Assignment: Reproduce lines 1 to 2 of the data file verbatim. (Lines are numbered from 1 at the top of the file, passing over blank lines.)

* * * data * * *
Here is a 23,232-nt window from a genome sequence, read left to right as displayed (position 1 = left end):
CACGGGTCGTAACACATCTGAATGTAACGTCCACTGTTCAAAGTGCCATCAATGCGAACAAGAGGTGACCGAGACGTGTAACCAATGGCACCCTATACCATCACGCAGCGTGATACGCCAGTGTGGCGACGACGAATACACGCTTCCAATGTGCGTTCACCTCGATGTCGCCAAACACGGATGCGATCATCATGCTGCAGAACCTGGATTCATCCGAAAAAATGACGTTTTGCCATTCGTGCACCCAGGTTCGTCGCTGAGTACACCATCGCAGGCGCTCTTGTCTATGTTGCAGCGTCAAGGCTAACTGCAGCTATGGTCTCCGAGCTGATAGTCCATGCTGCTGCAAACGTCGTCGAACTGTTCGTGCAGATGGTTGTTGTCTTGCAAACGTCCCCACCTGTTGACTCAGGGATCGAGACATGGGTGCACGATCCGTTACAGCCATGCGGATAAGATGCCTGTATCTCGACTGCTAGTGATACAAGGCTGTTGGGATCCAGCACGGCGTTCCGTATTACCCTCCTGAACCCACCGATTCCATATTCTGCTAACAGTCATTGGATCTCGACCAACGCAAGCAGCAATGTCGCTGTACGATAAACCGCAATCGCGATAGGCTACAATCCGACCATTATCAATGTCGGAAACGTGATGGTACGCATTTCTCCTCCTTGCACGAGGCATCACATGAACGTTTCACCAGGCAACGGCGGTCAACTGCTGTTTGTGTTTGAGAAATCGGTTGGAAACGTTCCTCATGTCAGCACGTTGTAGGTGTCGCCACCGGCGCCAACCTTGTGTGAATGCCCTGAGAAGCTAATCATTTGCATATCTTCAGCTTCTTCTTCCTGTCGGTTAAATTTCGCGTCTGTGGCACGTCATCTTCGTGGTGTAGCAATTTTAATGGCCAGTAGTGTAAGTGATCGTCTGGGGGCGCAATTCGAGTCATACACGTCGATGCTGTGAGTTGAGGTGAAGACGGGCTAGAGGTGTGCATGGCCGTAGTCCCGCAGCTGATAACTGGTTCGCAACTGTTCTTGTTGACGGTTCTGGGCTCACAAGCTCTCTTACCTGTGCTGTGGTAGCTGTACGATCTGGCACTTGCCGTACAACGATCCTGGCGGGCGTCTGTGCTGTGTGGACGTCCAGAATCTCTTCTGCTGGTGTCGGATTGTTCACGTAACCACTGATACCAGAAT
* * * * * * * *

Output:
Here is a 23,232-nt window from a genome sequence, read left to right as displayed (position 1 = left end):
CACGGGTCGTAACACATCTGAATGTAACGTCCACTGTTCAAAGTGCCATCAATGCGAACAAGAGGTGACCGAGACGTGTAACCAATGGCACCCTATACCATCACGCAGCGTGATACGCCAGTGTGGCGACGACGAATACACGCTTCCAATGTGCGTTCACCTCGATGTCGCCAAACACGGATGCGATCATCATGCTGCAGAACCTGGATTCATCCGAAAAAATGACGTTTTGCCATTCGTGCACCCAGGTTCGTCGCTGAGTACACCATCGCAGGCGCTCTTGTCTATGTTGCAGCGTCAAGGCTAACTGCAGCTATGGTCTCCGAGCTGATAGTCCATGCTGCTGCAAACGTCGTCGAACTGTTCGTGCAGATGGTTGTTGTCTTGCAAACGTCCCCACCTGTTGACTCAGGGATCGAGACATGGGTGCACGATCCGTTACAGCCATGCGGATAAGATGCCTGTATCTCGACTGCTAGTGATACAAGGCTGTTGGGATCCAGCACGGCGTTCCGTATTACCCTCCTGAACCCACCGATTCCATATTCTGCTAACAGTCATTGGATCTCGACCAACGCAAGCAGCAATGTCGCTGTACGATAAACCGCAATCGCGATAGGCTACAATCCGACCATTATCAATGTCGGAAACGTGATGGTACGCATTTCTCCTCCTTGCACGAGGCATCACATGAACGTTTCACCAGGCAACGGCGGTCAACTGCTGTTTGTGTTTGAGAAATCGGTTGGAAACGTTCCTCATGTCAGCACGTTGTAGGTGTCGCCACCGGCGCCAACCTTGTGTGAATGCCCTGAGAAGCTAATCATTTGCATATCTTCAGCTTCTTCTTCCTGTCGGTTAAATTTCGCGTCTGTGGCACGTCATCTTCGTGGTGTAGCAATTTTAATGGCCAGTAGTGTAAGTGATCGTCTGGGGGCGCAATTCGAGTCATACACGTCGATGCTGTGAGTTGAGGTGAAGACGGGCTAGAGGTGTGCATGGCCGTAGTCCCGCAGCTGATAACTGGTTCGCAACTGTTCTTGTTGACGGTTCTGGGCTCACAAGCTCTCTTACCTGTGCTGTGGTAGCTGTACGATCTGGCACTTGCCGTACAACGATCCTGGCGGGCGTCTGTGCTGTGTGGACGTCCAGAATCTCTTCTGCTGGTGTCGGATTGTTCACGTAACCACTGATACCAGAAT